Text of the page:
During the Summer, 1931, University recognition was granted, and there was a growing feeling among a section of the members that reform was needed, and that wider principles should be adopted with regard to admission of members to the Union. So with the commencement of the session, 1931-32, the name was altered to the Manchester Inter-Faculty Christian Union, and the clause about belief in the Bible was erased from the membership card, but as an essential qualification for members of the Committee. At this point certain members, to the sorrow of others, felt they were unable to proceed with these new methods and resigned membership.
During 1931-32 a number were able to meet for prayer each morning before lectures. There was a freshers' quash addressed by the Rev. B.S.W. Green, and other discussions and addresses with outside speakers were held.
Then came the visit of Dr. Howard Guinness during the Lent Term. In preparation about twenty eight members had three days of real fellowship in a quiet house in the country, and went back to the University thrilled with the message of Abundant Life. The Campaign took the form of midday meetings in the big debating hall, two or three meetings at 4.30pm and evening squashes. On the Sunday Dr. Guinness preached at an evening service at a church in the centre of Manchester.
All the week students had been going to see Dr. Guinness in his room in the university and talking things over with him, in many cases as the result of a conversation with some member of the M.I.F.C.U. When the Campaign was closed with a testimony meeting, there was abundant evidence that God had been working in many lives. To help those who had begun to follow Christ during the Campaign, a series of talks on 1 John was given, and most of the work centred round the Bible. Another striking result was the opening of work in both a women's and a men's hall, where keen interest was aroused and several were worn for Christ.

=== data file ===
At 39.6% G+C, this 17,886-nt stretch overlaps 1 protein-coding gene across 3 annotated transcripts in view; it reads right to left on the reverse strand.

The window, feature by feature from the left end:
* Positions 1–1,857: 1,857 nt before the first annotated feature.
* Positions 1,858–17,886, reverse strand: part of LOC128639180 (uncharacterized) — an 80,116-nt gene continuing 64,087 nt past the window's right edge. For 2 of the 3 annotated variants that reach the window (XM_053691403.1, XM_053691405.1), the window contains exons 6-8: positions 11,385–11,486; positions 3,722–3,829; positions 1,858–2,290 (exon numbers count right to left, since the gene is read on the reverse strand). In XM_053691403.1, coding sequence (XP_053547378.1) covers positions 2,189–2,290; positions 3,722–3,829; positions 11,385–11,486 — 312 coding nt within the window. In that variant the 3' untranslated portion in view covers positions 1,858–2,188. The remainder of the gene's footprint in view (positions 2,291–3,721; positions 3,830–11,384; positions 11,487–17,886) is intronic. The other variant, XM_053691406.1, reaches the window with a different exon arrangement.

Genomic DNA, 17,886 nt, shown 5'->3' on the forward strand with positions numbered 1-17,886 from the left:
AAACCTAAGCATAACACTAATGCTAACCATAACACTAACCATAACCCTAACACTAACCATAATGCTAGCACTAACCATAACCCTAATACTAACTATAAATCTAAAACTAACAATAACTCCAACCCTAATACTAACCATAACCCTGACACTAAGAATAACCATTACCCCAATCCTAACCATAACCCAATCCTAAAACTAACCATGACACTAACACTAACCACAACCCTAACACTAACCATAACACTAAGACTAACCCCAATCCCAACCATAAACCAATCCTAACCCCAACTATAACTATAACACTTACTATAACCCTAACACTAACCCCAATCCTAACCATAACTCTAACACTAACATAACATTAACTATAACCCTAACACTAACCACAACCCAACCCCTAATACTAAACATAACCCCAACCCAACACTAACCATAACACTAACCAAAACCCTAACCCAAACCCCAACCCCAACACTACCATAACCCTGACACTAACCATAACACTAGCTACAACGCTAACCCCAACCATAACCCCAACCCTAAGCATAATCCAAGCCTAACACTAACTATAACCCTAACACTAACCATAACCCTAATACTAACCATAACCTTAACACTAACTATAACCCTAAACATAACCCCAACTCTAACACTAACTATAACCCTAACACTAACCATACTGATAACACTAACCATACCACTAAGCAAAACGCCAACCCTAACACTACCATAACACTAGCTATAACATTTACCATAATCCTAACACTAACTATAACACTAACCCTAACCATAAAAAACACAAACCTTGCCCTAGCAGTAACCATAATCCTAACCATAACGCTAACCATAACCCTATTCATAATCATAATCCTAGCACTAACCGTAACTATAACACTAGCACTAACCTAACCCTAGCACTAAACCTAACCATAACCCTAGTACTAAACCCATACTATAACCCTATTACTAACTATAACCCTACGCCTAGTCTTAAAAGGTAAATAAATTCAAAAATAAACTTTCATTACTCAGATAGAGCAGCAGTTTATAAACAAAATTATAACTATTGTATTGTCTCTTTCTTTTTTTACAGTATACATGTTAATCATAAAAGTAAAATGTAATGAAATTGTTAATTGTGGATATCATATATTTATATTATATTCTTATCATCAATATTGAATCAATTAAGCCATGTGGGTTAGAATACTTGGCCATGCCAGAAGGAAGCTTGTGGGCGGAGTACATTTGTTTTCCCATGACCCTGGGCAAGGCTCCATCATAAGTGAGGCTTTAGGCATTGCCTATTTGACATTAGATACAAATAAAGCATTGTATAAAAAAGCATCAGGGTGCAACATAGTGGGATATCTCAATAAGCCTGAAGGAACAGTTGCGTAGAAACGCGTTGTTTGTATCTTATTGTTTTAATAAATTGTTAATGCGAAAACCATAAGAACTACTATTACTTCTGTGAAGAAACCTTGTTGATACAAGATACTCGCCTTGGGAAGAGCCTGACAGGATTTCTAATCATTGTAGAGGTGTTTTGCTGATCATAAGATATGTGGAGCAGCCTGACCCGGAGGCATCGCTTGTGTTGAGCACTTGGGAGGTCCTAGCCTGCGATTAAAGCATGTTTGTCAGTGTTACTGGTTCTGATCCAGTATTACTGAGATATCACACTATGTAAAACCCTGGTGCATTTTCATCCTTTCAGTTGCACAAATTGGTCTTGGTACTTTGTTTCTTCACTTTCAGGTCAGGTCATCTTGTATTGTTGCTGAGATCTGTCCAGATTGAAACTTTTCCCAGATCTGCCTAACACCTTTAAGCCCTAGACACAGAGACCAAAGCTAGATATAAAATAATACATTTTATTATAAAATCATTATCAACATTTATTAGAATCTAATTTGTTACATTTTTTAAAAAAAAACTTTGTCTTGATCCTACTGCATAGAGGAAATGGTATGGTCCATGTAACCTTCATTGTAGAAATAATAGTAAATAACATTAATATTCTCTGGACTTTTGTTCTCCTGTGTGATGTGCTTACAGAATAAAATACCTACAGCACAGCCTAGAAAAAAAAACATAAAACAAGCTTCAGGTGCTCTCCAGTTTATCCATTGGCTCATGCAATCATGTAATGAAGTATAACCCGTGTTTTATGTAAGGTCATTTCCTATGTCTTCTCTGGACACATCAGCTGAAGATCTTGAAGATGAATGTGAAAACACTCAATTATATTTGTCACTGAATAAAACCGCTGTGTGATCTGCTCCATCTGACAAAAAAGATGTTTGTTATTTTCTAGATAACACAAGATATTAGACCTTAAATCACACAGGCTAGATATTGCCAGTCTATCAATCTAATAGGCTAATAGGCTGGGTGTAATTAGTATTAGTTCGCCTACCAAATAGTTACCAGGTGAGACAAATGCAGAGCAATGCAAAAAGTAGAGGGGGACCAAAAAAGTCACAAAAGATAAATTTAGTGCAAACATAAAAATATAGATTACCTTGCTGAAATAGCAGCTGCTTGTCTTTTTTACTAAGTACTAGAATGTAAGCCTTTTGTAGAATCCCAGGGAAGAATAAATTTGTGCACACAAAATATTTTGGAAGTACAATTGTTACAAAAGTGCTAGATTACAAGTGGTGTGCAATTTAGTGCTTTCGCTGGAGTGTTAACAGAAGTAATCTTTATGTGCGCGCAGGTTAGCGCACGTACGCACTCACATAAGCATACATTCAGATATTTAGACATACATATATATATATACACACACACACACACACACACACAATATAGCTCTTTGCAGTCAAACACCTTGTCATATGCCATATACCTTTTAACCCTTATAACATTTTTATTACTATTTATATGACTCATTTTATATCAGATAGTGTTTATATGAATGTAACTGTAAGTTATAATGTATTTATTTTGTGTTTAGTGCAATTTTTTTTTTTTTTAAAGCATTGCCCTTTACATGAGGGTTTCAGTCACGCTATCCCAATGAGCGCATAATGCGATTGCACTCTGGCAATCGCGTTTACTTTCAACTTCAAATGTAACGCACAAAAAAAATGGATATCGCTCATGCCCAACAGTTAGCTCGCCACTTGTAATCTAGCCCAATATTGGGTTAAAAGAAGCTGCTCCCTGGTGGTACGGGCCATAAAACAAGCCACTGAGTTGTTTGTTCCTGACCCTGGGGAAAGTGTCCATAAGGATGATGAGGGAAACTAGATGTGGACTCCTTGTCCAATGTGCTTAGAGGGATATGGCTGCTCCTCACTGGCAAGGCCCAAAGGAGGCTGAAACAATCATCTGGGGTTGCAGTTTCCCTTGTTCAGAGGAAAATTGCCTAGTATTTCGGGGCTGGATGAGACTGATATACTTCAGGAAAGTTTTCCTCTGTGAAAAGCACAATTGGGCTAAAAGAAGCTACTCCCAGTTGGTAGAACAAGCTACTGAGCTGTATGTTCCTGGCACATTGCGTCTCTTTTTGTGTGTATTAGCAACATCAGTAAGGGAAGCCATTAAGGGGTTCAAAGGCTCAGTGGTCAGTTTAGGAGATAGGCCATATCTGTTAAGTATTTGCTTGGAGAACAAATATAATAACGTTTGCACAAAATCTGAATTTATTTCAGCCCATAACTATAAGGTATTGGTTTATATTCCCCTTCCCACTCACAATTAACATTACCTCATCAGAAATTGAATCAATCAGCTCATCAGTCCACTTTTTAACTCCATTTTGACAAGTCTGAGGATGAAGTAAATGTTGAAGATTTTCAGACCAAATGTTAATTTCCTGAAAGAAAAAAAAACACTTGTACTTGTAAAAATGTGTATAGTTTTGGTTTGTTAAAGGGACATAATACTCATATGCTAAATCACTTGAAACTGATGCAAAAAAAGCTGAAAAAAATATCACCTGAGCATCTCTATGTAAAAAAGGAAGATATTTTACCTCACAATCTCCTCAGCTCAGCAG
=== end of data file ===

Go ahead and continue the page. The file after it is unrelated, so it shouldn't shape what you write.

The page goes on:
The next year was one which called for mingled praise and self-criticism. The freshers' squash was postponed rather late, as again Dr. Guinness was visiting the University. When he came in November interest was aroused, especially among the men. The climax came on the Sunday, when we "made history" by organising a Students Service which was broadcast from a church in Manchester. Dr. Guinness spoke on God's wonderful love; and, though only a few reports have been received of what that service meant to those who listened, one can praise God for the influence brought to bear on those whom one can never meet.
One of the brightest features of the year's work was the groups which met to discuss Bible characters. Even the youngest Christian felt at home in this, and the hours proved very helpful and most practical. During the Christmas vacation many took part in a campaign among the young people of Manchester. Though it must be admitted that the planning used much energy that might have been devoted to University work, members could not but be helped by the experience.
During the summer term, Prof. Rendle Short addressed a meeting in the debating hall which was filled almost entirely by men - only half a dozen or so women members and one outsider turned up. It is noticeable that men famous in their own subject do attract a crowd. The problem is the personal work afterwards. Some other plans did not materialise.
As we look ahead and realise the many problems which will have to be solved, our hearts might fail us, but when we look to the One who is able to overcome all obstacles we may well press on into the work which He has for us in our University.
Presidents: 1927-29 - C.F. Stott; 1929-30 A.P.L. Blakely; 1930-31 F.M. Braithwaite; 1931-32 C.G.Bridge; 1932-33 W.F.Nicholson; 1933-34 Miss M.I.Williams.
From Christ and the Colleges (Donald Coggan, 1934)